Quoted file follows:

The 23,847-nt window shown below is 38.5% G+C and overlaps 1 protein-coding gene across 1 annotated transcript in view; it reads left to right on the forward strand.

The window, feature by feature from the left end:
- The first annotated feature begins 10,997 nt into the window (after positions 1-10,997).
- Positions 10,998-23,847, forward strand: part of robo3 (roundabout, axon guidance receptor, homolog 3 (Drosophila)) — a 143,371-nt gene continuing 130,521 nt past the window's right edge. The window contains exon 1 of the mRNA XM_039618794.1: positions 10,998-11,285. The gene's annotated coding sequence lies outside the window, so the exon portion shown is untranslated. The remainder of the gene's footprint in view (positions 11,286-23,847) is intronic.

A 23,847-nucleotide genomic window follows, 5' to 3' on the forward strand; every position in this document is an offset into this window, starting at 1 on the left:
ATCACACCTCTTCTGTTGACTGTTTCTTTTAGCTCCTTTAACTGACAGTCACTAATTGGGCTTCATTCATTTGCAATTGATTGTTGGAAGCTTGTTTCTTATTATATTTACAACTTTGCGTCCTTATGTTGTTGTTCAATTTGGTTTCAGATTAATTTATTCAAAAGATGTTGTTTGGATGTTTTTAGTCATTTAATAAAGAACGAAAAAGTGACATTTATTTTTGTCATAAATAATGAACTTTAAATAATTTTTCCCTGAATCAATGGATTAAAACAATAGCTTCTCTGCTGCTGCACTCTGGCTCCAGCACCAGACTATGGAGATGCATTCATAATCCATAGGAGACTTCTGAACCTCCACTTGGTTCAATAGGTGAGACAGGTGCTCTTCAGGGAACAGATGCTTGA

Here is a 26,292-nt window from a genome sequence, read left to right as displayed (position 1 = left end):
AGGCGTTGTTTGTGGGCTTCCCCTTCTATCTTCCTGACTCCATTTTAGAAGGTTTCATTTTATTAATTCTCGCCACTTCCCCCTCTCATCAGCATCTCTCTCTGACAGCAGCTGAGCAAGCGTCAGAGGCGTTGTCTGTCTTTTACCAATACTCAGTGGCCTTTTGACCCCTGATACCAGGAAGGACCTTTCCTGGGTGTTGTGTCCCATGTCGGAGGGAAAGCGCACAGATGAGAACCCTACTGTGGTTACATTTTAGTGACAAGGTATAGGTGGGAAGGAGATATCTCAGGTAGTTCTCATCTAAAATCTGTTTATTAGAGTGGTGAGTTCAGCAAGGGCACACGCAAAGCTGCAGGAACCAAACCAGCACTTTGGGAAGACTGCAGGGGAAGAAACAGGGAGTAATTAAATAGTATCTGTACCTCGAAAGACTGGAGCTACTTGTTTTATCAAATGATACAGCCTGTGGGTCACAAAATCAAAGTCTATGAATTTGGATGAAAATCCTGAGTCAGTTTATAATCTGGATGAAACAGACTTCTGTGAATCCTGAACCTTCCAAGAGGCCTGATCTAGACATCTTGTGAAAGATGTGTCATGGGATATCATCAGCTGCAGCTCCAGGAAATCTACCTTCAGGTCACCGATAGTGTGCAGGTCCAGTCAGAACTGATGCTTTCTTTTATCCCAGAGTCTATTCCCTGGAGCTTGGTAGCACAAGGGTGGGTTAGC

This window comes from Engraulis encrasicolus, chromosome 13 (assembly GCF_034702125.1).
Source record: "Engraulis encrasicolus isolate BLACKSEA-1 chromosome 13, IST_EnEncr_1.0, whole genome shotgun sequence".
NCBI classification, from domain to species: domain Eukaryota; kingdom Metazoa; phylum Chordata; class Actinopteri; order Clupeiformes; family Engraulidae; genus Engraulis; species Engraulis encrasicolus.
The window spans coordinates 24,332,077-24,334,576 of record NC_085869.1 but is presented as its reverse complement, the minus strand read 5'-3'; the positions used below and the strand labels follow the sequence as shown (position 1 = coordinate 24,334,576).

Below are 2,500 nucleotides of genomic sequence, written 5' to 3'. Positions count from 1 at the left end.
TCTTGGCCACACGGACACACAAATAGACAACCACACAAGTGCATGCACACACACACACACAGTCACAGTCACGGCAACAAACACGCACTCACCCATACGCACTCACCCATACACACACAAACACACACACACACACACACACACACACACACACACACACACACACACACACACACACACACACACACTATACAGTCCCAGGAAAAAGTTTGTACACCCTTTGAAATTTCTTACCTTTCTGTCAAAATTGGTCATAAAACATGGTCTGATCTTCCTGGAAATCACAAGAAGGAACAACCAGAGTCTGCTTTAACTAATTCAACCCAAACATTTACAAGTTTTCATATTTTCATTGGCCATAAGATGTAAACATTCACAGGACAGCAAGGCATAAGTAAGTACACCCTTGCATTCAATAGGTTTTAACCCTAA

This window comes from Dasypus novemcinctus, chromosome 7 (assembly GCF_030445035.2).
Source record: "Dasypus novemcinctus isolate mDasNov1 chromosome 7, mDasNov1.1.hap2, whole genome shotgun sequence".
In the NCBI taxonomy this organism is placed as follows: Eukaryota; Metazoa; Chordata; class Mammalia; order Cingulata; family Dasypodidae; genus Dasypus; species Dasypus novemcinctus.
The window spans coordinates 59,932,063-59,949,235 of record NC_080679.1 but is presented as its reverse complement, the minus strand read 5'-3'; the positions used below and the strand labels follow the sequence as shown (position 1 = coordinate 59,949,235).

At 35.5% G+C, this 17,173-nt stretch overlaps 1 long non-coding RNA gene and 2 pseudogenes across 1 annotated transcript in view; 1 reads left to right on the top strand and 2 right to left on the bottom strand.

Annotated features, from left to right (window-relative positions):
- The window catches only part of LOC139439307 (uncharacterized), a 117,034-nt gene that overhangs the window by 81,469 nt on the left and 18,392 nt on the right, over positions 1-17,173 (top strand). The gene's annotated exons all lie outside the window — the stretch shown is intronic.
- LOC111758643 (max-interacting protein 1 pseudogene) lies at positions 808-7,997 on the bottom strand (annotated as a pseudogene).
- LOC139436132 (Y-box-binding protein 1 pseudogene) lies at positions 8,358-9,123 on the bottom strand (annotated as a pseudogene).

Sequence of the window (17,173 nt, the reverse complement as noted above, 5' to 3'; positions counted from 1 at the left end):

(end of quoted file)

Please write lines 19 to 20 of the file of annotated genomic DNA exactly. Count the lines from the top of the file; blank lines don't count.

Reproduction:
At 35.5% G+C, this 17,173-nt stretch overlaps 1 long non-coding RNA gene and 2 pseudogenes across 1 annotated transcript in view; 1 reads left to right on the top strand and 2 right to left on the bottom strand.

Annotated features, from left to right (window-relative positions):